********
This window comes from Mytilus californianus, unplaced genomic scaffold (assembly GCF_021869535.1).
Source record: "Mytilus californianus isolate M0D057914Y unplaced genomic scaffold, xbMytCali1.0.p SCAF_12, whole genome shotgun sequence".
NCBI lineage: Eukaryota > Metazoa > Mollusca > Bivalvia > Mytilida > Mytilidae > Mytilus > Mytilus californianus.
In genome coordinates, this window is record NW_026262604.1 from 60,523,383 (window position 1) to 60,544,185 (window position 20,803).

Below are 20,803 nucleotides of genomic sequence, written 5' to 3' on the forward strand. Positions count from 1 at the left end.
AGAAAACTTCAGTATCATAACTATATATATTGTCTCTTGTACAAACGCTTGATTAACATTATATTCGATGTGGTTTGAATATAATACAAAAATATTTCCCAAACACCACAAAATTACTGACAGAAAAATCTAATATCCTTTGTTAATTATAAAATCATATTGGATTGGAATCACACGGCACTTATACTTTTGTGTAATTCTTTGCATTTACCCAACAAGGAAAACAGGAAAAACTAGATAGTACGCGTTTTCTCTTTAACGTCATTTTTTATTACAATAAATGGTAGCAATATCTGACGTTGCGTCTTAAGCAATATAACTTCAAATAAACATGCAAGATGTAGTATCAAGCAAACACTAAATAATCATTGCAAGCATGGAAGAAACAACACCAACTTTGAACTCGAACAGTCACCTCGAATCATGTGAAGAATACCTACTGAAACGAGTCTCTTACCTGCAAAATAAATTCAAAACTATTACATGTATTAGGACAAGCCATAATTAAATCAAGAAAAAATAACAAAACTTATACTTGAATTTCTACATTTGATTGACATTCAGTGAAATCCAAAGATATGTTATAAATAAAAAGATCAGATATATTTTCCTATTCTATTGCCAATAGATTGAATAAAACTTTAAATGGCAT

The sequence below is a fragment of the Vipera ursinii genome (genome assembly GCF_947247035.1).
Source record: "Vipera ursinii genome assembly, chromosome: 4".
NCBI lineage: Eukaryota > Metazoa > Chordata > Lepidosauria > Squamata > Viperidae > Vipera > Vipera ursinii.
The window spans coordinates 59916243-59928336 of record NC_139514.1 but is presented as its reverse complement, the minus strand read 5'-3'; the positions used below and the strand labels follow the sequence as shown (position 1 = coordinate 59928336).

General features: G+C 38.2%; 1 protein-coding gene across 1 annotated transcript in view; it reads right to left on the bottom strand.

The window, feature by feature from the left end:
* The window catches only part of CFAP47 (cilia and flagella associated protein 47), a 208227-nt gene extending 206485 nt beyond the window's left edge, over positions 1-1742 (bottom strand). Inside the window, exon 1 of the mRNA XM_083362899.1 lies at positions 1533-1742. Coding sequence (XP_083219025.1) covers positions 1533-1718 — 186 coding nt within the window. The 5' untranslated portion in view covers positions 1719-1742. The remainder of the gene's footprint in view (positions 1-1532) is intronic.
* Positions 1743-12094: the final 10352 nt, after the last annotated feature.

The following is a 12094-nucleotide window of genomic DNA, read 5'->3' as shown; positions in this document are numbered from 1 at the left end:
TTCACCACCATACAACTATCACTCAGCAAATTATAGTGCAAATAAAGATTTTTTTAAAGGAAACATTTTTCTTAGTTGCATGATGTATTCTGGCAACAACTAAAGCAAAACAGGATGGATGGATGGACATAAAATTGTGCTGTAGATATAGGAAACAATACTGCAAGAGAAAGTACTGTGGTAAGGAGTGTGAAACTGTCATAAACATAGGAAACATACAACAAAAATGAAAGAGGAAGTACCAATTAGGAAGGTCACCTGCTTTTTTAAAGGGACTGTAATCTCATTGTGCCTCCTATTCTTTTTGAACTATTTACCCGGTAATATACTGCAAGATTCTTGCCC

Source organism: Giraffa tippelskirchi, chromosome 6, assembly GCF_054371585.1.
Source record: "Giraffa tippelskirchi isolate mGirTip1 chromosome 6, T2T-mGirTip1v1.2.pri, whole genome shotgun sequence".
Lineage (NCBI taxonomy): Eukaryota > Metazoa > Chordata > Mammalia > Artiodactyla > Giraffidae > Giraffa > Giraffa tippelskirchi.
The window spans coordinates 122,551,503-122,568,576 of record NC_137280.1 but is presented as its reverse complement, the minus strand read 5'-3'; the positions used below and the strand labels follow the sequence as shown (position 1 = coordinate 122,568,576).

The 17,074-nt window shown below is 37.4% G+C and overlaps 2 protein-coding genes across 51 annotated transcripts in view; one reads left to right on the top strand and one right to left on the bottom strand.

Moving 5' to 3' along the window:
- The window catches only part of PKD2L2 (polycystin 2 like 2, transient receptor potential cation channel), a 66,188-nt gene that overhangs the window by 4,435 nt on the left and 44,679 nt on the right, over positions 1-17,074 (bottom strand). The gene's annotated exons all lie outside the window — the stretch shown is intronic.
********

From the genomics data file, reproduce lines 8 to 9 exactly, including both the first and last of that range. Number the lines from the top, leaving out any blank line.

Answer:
Source record: "Vipera ursinii genome assembly, chromosome: 4".
NCBI lineage: Eukaryota > Metazoa > Chordata > Lepidosauria > Squamata > Viperidae > Vipera > Vipera ursinii.